The national MMIW report’s use of the word genocide sparks an international debate
On June 3, Canada’s National Inquiry on Murdered and Missing Indigenous Women released an extensive and long-awaited final report of the National Inquiry into Missing and Murdered Indigenous Women and Girls.
The report, which was released to the public and political officials — most notably Prime Minister Justin Trudeau — at an official closing ceremony at the Canadian Museum of History in Gatineau, Quebec on Monday, initiated a firestorm of international debate when Marion Buller, chief commissioner of the inquiry shared the commission’s findings in the report.
“The significant persistent and deliberate pattern of systemic racial and gendered human and Indigenous rights violations and abuses — perpetuated historically and maintained today by the Canadian state — designed to displace Indigenous peoples from their lands, social structures, and governance; and to eradicate their existence as nations, communities, families, and individuals, is the cause of the disappearances, murders and violence experienced by Indigenous women, girls, 2SLGBTQQIA (Two Spirit, lesbian, gay, bisexual, transgender, queer, questioning, intersex and asexual) people … and this is genocide.”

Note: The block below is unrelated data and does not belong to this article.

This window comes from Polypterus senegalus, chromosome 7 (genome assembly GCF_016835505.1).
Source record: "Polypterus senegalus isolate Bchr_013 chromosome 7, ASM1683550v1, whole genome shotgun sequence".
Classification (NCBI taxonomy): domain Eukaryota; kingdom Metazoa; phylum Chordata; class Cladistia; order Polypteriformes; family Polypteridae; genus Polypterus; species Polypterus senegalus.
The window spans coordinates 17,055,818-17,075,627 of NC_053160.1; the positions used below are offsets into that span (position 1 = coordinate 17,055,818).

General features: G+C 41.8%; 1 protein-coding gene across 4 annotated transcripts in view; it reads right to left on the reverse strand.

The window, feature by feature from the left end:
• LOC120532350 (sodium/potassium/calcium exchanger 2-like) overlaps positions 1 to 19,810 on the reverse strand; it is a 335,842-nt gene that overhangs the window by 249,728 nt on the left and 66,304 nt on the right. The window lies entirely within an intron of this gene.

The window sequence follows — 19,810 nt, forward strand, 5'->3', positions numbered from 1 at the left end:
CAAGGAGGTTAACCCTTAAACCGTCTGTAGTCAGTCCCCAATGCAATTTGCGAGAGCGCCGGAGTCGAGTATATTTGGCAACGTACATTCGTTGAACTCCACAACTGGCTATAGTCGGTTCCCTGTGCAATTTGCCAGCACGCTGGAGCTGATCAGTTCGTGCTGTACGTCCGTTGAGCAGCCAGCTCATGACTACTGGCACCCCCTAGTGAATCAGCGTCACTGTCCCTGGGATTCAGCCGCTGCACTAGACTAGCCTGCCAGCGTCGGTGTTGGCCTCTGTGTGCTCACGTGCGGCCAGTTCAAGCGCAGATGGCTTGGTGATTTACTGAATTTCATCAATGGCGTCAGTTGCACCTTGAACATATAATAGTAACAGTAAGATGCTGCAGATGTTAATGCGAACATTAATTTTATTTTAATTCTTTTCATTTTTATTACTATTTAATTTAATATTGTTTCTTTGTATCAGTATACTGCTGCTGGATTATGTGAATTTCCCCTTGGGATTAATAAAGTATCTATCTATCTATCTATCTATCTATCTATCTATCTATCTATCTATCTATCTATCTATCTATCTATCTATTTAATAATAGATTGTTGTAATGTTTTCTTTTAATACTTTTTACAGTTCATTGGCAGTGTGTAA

After Buller stated the word genocide, the audience erupted in applause.
"This is genocide": Full statement on MMIWG report by CTV News
Prime Minister Justin Trudeau was in the audience and later addressed the crowd consisting of families and victims of missing and murdered Indigenous women: “We have failed you, we will fail you no longer.”
The following day, Trudeau, when asked by APTN journalist Tina House about the term, stated, "We accept the findings of the commissioners that it was genocide, but our focus is going to be, as it must be, on the families, on the communities that have suffered such loss, on the systems that have repeatedly failed indigenous women and girls across this country." Trudeau later reiterated that he accepted the reports’ findings of genocide.
Editorials from the Globe and Mail and the Toronto Star - An Indigenous journalist resigns
Days after the MMIW National Inquiry was released and Buller and Trudeau had issued statements publicly, the Globe and Mail and the Toronto Star posted editorials calling to question the use of the term genocide when describing the issue of Missing and Murdered Indigenous Women and Girls in Canada.
The Globe and Mail’s editorial titled Is Canada committing genocide? That doesn’t add up sparked an already growing debate on social media.
The editorial, which does not list a specific author, but rather is put out by the organization, says the following as part of the narrative opposing the use of the word genocide: